A few months ago newspapers in Columbus and Dayton trumpted stories with headlines like “More People Moving Out of Ohio.” Both stories relied on data from large moving companies. While data from United Van Lines and Atlas Van Lines is interesting, relying on moving companies for migration information presents a biased view of migration.
Moving company data pick up the rich and upper middle class. Moving companies ignore do-it-yourself movers, who tend to be poorer. Moving company data also ignores young college age people who have few possessions.
A better data set is released each year by the IRS. United States tax officials tally all people who filed an income tax form one year and moved to a new address the next. The data from the IRS is found on their SOI Tax Stats page. The drawback with IRS data is that it takes longer for the US government to released migration information than the big moving companies.
What are some of the differences? United Van Lines suggests about 60% of their moves were taking people out of Ohio and 40% of the long distance moves were into Ohio. The most recent IRS data shows the change from 2014 tax forms to 2015. This IRS information shows the figure is more like 54% of the moves were out of Ohio and 46% were into Ohio.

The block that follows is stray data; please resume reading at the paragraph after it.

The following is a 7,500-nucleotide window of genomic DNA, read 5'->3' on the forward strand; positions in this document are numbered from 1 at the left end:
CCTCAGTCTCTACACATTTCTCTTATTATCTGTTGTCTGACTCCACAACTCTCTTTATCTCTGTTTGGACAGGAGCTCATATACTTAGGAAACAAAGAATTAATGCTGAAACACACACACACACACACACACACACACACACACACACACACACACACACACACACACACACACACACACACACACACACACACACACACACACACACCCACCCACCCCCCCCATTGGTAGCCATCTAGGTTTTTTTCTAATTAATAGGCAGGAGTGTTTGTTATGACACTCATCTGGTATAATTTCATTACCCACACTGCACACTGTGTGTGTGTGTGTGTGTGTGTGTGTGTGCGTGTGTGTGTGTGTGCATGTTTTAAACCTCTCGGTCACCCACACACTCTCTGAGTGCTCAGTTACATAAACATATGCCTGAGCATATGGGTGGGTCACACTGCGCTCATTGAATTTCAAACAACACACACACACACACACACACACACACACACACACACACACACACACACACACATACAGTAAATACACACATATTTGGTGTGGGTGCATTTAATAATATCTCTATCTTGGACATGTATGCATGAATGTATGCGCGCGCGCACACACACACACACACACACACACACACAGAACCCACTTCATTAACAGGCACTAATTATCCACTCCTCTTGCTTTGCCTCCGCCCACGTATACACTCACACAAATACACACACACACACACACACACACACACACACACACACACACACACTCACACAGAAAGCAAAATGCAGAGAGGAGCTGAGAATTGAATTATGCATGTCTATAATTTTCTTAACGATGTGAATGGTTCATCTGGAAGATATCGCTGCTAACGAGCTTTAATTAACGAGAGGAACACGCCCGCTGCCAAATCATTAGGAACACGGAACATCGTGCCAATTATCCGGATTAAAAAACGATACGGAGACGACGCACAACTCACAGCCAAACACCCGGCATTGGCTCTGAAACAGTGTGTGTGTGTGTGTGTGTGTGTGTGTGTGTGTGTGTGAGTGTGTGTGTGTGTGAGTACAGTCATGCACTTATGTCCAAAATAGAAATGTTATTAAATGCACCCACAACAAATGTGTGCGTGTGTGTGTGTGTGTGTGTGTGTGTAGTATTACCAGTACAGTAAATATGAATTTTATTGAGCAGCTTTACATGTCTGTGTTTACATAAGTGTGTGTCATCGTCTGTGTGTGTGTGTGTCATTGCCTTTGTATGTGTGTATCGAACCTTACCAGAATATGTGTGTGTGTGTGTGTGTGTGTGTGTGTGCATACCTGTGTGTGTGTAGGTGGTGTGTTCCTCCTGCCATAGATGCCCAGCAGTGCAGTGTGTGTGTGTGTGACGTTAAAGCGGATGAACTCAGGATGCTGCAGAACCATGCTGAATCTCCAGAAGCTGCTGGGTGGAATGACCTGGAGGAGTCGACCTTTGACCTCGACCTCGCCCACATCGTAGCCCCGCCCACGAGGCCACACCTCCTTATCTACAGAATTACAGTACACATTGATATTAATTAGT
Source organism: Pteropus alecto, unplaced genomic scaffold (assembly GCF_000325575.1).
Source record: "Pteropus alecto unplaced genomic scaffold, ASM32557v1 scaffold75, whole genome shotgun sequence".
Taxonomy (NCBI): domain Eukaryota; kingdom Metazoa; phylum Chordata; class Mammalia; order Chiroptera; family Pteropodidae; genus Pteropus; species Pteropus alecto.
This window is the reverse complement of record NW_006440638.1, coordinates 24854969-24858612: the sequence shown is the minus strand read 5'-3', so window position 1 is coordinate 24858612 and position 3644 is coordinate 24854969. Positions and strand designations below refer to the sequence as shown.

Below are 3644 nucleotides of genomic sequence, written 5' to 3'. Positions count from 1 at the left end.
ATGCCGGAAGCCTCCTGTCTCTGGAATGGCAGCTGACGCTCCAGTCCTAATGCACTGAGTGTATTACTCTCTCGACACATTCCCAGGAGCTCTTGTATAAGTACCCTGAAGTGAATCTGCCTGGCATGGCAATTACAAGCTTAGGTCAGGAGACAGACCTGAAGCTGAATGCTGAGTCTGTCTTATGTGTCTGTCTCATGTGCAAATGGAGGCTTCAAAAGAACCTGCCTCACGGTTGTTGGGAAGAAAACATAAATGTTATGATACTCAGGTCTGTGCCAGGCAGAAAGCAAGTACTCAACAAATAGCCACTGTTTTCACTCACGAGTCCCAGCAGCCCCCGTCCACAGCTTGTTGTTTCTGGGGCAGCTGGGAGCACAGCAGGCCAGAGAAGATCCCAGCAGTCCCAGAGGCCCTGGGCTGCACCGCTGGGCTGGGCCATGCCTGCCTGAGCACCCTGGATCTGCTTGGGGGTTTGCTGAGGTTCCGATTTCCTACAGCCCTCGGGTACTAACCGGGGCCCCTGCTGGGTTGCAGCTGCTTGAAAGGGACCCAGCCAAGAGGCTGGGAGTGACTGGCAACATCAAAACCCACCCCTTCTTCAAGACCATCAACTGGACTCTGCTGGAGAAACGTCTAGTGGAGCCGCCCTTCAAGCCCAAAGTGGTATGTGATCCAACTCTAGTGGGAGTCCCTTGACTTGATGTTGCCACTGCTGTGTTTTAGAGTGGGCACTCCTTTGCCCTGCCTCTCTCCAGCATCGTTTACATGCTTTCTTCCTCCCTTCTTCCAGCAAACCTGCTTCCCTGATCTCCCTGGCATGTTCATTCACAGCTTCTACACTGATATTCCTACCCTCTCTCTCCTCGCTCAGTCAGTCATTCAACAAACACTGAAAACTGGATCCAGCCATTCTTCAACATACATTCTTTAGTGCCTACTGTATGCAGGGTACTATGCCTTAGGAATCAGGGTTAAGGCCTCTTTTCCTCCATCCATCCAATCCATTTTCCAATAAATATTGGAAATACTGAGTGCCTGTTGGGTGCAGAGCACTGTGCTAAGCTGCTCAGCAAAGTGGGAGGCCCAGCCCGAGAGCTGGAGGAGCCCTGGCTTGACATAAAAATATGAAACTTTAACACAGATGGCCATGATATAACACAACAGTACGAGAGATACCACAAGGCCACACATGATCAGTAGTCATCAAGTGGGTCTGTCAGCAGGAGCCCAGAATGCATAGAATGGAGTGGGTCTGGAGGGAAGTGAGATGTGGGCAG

United Van Lines said the top destination from all states was into Oregon. The IRS shows that people from Ohio don’t go to Oregon. Oregon was actually the 28th spot on the list for people leaving Ohio.
Where do they go? People from Ohio go to Florida, Texas and Kentucky. Where do people come from when the move to Ohio? The same three states; Florida, Kentucky and Texas. The places where people from Ohio are least likely to move to and from are Rhode Island, Vermont and Wyoming.
The interesting thing is that people leaving Ohio report much higher income than those coming into the state. The average income of a family that leaves Ohio is a bit over sixty-thousand dollars ($60,290). However, the average income of families coming into Ohio is less than fifty-thousand ($49,520).
The facts don’t change much over time. Looking at the IRS migration data from 2000 to 2001 show the top places people from Ohio went to live fifteen years ago were Florida, Kentucky and California. When people moved into Ohio back then they were from Florida, Kentucky and Michigan. Just like the more recent data, back in 2000 the people leaving out-earned the people moving into the state.
The IRS data don’t overturn the findings of the big moving companies. Nevertheless, the IRS data suggest Ohio is not in as dire a condition as the newspaper headlines suggest.